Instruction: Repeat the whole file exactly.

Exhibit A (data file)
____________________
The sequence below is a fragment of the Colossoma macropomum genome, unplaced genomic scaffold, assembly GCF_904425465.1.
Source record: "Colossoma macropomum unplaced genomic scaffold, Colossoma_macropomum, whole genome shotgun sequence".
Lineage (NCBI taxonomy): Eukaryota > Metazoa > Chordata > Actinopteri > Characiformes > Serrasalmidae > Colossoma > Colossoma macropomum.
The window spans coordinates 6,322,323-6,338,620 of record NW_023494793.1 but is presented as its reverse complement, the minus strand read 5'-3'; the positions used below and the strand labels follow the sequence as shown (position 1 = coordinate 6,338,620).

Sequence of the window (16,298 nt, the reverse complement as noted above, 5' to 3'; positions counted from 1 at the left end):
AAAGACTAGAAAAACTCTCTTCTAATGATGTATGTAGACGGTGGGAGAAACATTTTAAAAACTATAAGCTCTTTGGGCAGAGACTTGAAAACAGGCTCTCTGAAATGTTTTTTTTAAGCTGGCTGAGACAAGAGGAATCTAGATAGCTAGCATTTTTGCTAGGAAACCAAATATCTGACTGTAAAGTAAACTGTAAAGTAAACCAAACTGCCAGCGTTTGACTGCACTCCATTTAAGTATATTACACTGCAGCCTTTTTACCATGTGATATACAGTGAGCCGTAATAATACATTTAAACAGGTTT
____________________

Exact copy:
The sequence below is a fragment of the Colossoma macropomum genome, unplaced genomic scaffold, assembly GCF_904425465.1.
Source record: "Colossoma macropomum unplaced genomic scaffold, Colossoma_macropomum, whole genome shotgun sequence".
Lineage (NCBI taxonomy): Eukaryota > Metazoa > Chordata > Actinopteri > Characiformes > Serrasalmidae > Colossoma > Colossoma macropomum.
The window spans coordinates 6,322,323-6,338,620 of record NW_023494793.1 but is presented as its reverse complement, the minus strand read 5'-3'; the positions used below and the strand labels follow the sequence as shown (position 1 = coordinate 6,338,620).

Sequence of the window (16,298 nt, the reverse complement as noted above, 5' to 3'; positions counted from 1 at the left end):
AAAGACTAGAAAAACTCTCTTCTAATGATGTATGTAGACGGTGGGAGAAACATTTTAAAAACTATAAGCTCTTTGGGCAGAGACTTGAAAACAGGCTCTCTGAAATGTTTTTTTTAAGCTGGCTGAGACAAGAGGAATCTAGATAGCTAGCATTTTTGCTAGGAAACCAAATATCTGACTGTAAAGTAAACTGTAAAGTAAACCAAACTGCCAGCGTTTGACTGCACTCCATTTAAGTATATTACACTGCAGCCTTTTTACCATGTGATATACAGTGAGCCGTAATAATACATTTAAACAGGTTT